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news 13 Dec 16

Serbia Furious at Croatian Block on EU Negotiations

Prime Minister Aleksandar Vucic cut short a visit to Brussels and anti-Croatian posters appeared in Belgrade after Zagreb blocked the opening of a negotiating chapter in Serbia’s EU accession talks.

Natalia Zaba
Serbian Prime Minister Aleksandar Vucic cut short a visit to Brussels on Monday. Photo: Beta.

Protest posters were plastered on Belgrade supermarkets run by a Croatian company on Tuesday morning after media reported that Zagreb had blocked the opening of the latest negotiating chapter in Serbia’s EU accession talks and Serbian premier Vucic ended his visit to Brussels early.

The posters, which were put up by unknown protesters on at least nine Idea supermarkets operated by Croaian company Konzum, featured the slogans: “Buy domestic” and “Do you have any idea where your money is going?”

Media reported that Croatia on Friday blocked the opening of Chapter 26 in the EU negotiations – which covers education and culture – because of its concerns about the lack of progress in producing textbooks for pupils from Serbia’s Croat minority, among other issues.

Vucic left Brussels on Monday after a meeting with EU foreign policy chief Federica Mogherini, who he urged to exert her influence on Croatia’s position.

The Serbian premier had been due to attend a meeting of the EU Intergovernmental Conference on Tuesday, which was expected to approve the opening of three new accession chapters in Serbia's application for membership.

“Serbia was patient all along and was trying not to react, but from now on, we’ll talk differently,” Vucic told media.

Serbian President Tomislav Nikolic told media on Tuesday that Belgrade wants good relations with Zagreb, and insisted that contrary to Croatia’s objections, the Serbian law on minority rights conforms to the highest international standards.

“Croatia is interrupting Serbia’s EU path because of unsolved bilateral issues. This is not the way cooperation should look,” Tomislav said.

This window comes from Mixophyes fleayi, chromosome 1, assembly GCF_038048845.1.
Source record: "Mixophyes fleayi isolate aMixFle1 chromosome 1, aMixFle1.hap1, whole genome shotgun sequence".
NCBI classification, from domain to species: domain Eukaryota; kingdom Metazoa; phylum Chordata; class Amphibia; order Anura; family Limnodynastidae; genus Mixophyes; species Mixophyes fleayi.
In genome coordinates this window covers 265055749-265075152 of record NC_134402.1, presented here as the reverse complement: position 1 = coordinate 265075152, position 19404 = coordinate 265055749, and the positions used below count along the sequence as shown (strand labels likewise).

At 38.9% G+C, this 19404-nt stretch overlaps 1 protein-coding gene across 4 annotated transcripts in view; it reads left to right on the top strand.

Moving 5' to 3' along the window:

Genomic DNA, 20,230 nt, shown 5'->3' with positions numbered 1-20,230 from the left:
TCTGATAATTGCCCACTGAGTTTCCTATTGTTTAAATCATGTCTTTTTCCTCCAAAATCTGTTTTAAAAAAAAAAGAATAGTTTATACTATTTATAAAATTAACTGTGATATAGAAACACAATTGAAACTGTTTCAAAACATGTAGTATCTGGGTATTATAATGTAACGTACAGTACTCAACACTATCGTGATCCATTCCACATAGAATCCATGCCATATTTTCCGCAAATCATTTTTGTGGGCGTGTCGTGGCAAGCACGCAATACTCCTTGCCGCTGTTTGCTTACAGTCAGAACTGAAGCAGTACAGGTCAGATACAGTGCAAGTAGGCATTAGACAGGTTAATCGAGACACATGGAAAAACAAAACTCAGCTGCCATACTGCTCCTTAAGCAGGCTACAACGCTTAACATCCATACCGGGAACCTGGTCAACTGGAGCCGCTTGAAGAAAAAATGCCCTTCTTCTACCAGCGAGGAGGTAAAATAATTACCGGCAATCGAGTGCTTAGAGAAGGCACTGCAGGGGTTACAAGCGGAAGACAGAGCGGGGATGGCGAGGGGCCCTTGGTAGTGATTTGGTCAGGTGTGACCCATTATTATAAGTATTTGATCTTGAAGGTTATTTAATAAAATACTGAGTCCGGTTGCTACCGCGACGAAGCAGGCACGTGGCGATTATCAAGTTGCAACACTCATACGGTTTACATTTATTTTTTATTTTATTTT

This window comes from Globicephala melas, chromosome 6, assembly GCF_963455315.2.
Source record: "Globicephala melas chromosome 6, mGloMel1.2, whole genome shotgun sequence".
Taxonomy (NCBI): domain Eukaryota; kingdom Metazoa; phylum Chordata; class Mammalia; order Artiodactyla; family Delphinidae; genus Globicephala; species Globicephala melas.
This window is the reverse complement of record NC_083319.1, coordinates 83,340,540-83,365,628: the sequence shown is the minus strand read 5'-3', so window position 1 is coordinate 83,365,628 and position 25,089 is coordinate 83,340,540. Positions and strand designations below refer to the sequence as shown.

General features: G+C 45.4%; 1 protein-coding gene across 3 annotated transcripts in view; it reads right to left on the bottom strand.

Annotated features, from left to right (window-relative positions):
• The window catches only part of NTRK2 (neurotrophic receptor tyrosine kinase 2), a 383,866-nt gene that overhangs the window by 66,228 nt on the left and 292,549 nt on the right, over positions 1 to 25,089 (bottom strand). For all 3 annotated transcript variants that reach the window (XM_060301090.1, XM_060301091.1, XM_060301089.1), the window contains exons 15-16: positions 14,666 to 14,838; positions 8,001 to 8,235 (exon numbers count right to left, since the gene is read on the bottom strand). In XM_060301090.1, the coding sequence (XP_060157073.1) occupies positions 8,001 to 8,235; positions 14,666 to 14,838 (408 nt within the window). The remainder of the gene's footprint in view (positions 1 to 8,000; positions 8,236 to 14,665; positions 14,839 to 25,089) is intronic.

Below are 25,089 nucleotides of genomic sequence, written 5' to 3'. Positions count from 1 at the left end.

Meanwhile Serbian Foreign Minister Ivica Dacic, after meeting his Russian counterpart Sergei Lavrov in Belgrade, said that Croatia’s intervention could sour Belgrade’s aspirations for EU membership.

“If Croatia is the one who will decide whether Serbia will join the EU, I immediately feel somewhat less interested," Dacic told Serbian state broadcaster RTS on Monday.

Croatian Foreign Minister Davor Ivo Stier argued however that Serbia had an obligation to improve its treatment of ethnic minorities.

"There are things Serbia must implement along its EU path. Full protection of national minorities is one of those matters," he was quoted as saying by news agency Tanjug.

Reuters has reported that Croats account for less than one per cent of Serbia's population. The Serbian and Croatian languages are very similar and were part of a common language before the collapse of Yugoslavia in the 1990s.

This not the first time that Serbia and Croatia have had disputes over Belgrade's EU agenda.

In April this year, the European Council working group pulled from its agenda debates on Serbia’s opening of accession chapters 23 and 24, dealing with the rule of law, the judiciary and human rights, after Croatia failed to give them a green light.

After months of delay, chapters 23 and 24 were finally opened in July this year.

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